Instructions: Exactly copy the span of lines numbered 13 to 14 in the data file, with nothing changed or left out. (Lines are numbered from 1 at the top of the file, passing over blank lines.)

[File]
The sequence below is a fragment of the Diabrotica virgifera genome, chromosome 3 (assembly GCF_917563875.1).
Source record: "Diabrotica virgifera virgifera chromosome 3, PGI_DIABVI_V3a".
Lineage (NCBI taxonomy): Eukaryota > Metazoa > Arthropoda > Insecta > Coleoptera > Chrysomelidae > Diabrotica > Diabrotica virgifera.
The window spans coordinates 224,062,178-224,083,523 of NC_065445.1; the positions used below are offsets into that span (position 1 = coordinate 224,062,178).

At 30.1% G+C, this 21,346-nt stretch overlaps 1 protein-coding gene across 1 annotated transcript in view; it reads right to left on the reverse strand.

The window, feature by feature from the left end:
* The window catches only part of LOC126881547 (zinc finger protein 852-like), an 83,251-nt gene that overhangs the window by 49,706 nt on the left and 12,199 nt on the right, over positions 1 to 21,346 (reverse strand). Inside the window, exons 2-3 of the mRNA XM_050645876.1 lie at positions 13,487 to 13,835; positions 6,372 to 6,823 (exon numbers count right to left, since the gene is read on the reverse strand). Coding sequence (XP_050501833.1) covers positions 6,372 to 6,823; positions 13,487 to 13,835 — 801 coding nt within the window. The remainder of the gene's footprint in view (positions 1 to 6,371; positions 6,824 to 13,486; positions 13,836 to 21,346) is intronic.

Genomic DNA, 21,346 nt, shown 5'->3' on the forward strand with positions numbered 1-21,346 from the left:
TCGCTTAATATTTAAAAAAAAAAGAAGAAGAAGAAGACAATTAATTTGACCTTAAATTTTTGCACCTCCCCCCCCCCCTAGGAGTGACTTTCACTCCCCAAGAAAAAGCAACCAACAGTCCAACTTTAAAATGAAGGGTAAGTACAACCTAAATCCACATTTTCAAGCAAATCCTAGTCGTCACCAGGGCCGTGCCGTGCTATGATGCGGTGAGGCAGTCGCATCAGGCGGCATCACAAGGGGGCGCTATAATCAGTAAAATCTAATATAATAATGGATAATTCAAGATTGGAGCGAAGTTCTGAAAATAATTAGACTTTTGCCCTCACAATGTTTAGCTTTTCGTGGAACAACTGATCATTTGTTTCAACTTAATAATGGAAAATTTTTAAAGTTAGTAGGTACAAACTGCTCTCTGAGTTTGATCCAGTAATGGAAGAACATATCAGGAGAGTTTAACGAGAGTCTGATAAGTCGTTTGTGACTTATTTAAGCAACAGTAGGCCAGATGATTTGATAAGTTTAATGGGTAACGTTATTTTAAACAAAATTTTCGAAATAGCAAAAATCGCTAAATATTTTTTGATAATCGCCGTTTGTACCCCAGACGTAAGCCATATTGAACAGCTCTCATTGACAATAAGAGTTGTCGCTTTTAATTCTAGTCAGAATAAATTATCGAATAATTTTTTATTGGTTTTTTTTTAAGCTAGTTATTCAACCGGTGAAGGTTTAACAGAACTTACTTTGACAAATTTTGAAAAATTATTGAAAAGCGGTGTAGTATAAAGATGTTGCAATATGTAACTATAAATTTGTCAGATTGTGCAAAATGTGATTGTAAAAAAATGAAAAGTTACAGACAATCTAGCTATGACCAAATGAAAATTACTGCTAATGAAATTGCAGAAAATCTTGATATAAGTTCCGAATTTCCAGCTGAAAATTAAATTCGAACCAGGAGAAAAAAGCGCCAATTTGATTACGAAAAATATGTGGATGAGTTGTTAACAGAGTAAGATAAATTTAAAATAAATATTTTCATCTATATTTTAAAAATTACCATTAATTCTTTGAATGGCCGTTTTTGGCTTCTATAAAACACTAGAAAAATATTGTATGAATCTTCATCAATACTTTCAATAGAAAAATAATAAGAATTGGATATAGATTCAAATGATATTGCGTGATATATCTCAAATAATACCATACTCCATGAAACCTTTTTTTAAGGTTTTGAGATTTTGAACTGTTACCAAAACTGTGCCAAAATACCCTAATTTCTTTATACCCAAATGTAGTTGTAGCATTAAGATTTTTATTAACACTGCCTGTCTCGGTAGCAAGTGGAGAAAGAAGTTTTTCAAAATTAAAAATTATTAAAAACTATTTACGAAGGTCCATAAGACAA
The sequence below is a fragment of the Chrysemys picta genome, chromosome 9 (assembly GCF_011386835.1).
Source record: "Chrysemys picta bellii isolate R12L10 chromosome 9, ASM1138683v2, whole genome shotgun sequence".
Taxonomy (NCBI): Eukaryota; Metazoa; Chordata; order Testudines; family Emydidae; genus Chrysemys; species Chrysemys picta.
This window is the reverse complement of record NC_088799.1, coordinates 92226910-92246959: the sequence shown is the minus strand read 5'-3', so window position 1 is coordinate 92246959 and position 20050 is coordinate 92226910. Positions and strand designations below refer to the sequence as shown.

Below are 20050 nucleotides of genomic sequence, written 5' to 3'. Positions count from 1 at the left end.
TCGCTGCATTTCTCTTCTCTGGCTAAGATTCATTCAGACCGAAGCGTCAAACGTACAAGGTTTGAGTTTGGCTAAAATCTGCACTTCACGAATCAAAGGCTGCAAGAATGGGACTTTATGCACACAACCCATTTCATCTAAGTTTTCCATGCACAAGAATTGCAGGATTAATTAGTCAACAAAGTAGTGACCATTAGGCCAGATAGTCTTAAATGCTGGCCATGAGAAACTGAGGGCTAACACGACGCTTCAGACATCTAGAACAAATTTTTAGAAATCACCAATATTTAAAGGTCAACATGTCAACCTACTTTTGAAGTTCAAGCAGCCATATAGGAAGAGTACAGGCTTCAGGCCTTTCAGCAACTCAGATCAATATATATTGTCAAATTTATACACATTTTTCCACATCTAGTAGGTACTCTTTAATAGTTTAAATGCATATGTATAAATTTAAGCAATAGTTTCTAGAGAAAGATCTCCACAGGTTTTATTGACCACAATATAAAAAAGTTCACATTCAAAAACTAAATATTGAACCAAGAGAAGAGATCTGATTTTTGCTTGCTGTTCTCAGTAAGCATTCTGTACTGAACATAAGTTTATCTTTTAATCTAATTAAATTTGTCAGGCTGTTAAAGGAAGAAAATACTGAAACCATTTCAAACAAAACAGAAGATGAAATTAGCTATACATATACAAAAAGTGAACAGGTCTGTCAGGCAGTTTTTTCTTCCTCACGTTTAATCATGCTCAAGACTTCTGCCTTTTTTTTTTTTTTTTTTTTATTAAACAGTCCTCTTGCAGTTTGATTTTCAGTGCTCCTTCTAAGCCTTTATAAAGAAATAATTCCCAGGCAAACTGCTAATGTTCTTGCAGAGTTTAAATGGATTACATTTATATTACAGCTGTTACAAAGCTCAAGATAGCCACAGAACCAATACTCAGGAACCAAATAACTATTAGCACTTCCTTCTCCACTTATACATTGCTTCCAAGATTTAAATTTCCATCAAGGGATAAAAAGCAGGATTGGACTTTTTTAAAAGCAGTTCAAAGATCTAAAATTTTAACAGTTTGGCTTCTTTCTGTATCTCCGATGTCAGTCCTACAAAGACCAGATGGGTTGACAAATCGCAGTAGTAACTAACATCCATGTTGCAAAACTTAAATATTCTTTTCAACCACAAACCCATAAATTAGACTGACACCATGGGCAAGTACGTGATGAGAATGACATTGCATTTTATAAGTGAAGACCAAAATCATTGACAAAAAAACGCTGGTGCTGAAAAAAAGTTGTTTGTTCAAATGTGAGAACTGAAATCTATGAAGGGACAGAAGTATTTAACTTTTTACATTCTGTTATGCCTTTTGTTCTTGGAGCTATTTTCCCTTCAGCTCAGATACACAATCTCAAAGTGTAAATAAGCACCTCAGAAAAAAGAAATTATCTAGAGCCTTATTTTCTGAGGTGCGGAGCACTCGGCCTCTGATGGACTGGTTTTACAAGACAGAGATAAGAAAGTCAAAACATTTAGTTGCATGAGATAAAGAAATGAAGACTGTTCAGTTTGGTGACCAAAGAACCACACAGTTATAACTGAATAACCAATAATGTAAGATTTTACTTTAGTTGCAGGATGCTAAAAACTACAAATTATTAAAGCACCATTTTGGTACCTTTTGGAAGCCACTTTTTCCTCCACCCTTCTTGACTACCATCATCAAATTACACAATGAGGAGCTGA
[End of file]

This window is the reverse complement of record NC_088799.1, coordinates 92226910-92246959: the sequence shown is the minus strand read 5'-3', so window position 1 is coordinate 92246959 and position 20050 is coordinate 92226910. Positions and strand designations below refer to the sequence as shown.

Below are 20050 nucleotides of genomic sequence, written 5' to 3'. Positions count from 1 at the left end.